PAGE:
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Gender Equality/Inequality

A Continuum of Participation: Rethinking Tamil Women’s Political Participation and Agency in Post-War Sri Lanka

Citation:

Koens, Celeste, and Samanthi J. Gunawardana. 2021. “A Continuum of Participation: Rethinking Tamil Women’s Political Participation and Agency in Post-War Sri Lanka.” International Feminist Journal of Politics 23 (3): 463–84.

Authors: Celeste Koens, Samanthi J. Gunawardana

Abstract:

In post-war contexts, attention is given to women’s participation and barriers to their participation in formal processes (for example, peace talks, economic initiatives, and elections). Yet, women have engaged in various activities to exercise collective and individual agency to impact political participation. This article examines how Tamil women’s political participation in post-war Sri Lanka exists along a continuum, from formal participation within state structures and party politics to informal community participation. Scholarship about Tamil women’s political participation is framed within discourses of “militants,” “ex-combatants,” “political mothers,” or “victims.” Using narrative interviews, we argue that – based on their awareness of unequal gendered power relations, structures, and norms impacting their lives in post-war Sri Lanka – Tamil women in Mannar exercise agency to challenge these constraints and promote a broader transformative political arena. Some women attempt to expand the agency of others and to promote a collective voice through which women can be better represented in politics. Drawing on feminist international relations and gender and development knowledge, this study demonstrates how political agency is constituted within informal arenas, disrupting masculinist assumptions about who is considered a political actor and what counts as political agency by examining the spectrum of political participation in post-war contexts.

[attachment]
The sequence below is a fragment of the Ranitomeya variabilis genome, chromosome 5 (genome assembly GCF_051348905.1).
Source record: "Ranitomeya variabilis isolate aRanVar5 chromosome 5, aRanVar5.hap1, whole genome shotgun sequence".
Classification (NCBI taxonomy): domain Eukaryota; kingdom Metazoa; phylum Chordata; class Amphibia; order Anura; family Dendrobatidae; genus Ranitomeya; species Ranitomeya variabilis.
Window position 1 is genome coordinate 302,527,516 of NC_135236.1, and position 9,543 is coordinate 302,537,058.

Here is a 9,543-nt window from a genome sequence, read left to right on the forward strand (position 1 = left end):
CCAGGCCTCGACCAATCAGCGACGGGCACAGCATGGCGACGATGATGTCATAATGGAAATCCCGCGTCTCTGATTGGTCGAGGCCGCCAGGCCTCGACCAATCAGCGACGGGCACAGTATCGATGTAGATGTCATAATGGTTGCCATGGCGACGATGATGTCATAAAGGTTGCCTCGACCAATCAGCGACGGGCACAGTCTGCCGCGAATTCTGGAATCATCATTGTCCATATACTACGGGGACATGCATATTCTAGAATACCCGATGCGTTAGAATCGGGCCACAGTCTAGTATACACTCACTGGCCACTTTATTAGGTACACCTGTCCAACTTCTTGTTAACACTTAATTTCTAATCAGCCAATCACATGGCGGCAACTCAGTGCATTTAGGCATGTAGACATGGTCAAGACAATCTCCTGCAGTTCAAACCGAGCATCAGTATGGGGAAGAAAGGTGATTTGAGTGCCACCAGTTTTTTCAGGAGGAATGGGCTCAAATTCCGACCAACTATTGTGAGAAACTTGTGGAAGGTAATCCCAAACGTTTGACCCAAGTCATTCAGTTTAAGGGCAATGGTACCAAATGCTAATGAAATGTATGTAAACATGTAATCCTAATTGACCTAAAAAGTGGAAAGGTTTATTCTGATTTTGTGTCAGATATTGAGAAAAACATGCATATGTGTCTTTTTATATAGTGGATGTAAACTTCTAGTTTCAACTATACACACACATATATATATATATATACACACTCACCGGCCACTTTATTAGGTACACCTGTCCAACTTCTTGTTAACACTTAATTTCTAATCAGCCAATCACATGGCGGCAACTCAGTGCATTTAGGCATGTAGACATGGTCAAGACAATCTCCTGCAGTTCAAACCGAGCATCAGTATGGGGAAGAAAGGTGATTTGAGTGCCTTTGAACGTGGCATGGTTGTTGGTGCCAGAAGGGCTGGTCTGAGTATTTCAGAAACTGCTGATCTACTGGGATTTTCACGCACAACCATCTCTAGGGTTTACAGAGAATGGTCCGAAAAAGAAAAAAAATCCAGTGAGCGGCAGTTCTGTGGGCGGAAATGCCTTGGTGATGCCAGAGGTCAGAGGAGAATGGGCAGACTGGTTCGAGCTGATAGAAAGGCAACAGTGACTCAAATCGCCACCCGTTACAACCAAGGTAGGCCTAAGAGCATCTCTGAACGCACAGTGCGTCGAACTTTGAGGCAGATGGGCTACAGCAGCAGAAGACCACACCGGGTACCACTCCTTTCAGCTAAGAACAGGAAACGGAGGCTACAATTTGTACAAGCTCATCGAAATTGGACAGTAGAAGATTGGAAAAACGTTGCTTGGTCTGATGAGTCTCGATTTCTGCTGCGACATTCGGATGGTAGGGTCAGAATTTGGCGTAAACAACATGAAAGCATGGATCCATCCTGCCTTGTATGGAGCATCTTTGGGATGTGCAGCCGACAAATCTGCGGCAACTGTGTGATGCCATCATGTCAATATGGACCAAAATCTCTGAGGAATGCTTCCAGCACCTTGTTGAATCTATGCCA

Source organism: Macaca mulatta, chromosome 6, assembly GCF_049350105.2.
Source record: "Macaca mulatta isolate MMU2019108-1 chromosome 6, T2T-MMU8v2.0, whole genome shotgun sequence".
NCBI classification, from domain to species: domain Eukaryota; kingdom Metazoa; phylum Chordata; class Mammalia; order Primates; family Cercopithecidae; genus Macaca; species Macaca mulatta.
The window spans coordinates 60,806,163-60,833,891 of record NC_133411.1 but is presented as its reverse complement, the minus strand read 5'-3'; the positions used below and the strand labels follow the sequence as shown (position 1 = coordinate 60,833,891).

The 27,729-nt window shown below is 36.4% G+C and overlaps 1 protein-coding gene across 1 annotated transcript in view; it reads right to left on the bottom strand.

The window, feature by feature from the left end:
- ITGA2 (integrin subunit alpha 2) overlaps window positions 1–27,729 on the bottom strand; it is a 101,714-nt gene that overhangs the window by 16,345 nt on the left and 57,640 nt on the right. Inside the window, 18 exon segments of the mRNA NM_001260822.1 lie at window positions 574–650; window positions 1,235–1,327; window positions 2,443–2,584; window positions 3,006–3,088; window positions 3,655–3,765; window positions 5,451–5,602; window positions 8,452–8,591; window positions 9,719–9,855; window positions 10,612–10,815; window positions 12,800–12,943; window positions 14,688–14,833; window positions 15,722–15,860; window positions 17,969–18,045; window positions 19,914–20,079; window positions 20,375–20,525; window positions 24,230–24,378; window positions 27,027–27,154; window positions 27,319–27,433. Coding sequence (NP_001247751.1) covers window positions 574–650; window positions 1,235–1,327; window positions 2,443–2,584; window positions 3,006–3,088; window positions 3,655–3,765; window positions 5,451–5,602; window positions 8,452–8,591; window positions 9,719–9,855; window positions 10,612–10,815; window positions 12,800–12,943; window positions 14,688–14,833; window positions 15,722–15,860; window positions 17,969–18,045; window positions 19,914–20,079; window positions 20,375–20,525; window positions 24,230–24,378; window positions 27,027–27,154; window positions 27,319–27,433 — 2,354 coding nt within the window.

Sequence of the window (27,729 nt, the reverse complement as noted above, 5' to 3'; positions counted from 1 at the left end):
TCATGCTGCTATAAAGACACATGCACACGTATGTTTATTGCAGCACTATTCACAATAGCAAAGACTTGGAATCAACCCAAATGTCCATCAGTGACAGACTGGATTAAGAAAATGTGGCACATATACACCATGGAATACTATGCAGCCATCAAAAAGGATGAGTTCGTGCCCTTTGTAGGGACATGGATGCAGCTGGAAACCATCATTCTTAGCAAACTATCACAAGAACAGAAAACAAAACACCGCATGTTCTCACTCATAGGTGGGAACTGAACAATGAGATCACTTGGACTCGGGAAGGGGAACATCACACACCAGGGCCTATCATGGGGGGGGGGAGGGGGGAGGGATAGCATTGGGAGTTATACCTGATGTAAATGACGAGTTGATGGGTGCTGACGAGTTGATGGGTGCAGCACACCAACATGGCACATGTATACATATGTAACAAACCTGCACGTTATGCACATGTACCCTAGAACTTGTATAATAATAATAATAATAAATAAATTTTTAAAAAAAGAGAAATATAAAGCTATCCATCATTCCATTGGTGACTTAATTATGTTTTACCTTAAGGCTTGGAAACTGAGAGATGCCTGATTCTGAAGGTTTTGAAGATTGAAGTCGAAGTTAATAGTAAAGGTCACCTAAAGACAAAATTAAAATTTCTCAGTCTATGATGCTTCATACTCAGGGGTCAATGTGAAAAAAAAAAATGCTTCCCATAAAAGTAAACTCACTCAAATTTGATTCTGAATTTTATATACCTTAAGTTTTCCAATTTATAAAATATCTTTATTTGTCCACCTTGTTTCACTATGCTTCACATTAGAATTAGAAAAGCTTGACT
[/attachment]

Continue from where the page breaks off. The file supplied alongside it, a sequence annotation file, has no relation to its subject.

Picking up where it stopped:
Keywords: political participation, Sri Lanka, post-war, gender, Tamil women

Topics: Gender, Gendered Power Relations, Gender Equality/Inequality, Political Participation, Post-Conflict Regions: Asia, South Asia Countries: Sri Lanka

Year: 2021

From Gender-Blind to Gender-Transformative Reintegration: Women’s Experiences with Social Reintegration in Guatemala